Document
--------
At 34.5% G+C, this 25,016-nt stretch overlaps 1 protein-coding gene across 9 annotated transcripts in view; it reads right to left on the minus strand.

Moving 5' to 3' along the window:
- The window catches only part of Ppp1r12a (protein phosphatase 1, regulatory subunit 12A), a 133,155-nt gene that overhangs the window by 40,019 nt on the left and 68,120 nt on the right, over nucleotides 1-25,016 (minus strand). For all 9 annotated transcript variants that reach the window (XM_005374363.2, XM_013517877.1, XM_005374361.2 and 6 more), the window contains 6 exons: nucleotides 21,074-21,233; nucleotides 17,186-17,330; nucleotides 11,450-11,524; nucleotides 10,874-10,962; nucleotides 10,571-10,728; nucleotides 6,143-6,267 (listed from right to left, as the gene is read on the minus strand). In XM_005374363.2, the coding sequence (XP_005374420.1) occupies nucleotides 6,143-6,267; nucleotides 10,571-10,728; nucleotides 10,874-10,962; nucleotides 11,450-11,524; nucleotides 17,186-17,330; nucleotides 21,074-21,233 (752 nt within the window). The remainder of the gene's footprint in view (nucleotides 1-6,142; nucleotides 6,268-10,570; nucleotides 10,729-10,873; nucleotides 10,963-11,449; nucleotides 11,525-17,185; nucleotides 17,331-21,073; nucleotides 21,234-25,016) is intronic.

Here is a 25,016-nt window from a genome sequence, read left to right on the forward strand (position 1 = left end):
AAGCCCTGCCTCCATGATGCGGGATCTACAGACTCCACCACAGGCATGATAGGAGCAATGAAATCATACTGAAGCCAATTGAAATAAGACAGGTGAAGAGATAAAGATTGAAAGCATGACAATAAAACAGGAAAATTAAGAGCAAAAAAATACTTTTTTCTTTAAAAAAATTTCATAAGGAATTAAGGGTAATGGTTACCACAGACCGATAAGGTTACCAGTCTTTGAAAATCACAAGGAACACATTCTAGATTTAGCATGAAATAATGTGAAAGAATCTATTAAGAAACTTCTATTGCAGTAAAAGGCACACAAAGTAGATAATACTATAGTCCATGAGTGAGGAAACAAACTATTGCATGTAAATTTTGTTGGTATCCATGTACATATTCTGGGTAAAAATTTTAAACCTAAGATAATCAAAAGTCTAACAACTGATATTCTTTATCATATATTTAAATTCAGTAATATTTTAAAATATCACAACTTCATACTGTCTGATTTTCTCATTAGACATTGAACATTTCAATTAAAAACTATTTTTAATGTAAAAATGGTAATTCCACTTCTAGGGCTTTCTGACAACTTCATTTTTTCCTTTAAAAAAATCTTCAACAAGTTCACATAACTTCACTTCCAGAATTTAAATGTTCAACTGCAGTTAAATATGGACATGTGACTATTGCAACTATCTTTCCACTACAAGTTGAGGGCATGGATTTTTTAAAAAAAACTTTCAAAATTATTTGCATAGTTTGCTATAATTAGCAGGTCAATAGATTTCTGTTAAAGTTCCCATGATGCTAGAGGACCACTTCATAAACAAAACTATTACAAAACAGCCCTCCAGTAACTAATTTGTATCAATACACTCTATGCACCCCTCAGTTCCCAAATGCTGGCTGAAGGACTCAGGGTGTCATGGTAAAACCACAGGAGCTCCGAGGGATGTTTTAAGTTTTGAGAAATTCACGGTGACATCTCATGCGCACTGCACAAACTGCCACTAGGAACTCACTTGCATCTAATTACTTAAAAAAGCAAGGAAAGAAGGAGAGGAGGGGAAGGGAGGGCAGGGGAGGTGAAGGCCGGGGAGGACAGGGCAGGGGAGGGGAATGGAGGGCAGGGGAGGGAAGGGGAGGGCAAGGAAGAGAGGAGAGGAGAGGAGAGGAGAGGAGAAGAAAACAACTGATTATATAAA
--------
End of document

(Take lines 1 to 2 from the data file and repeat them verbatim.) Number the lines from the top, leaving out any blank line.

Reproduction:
At 34.5% G+C, this 25,016-nt stretch overlaps 1 protein-coding gene across 9 annotated transcripts in view; it reads right to left on the minus strand.

Moving 5' to 3' along the window: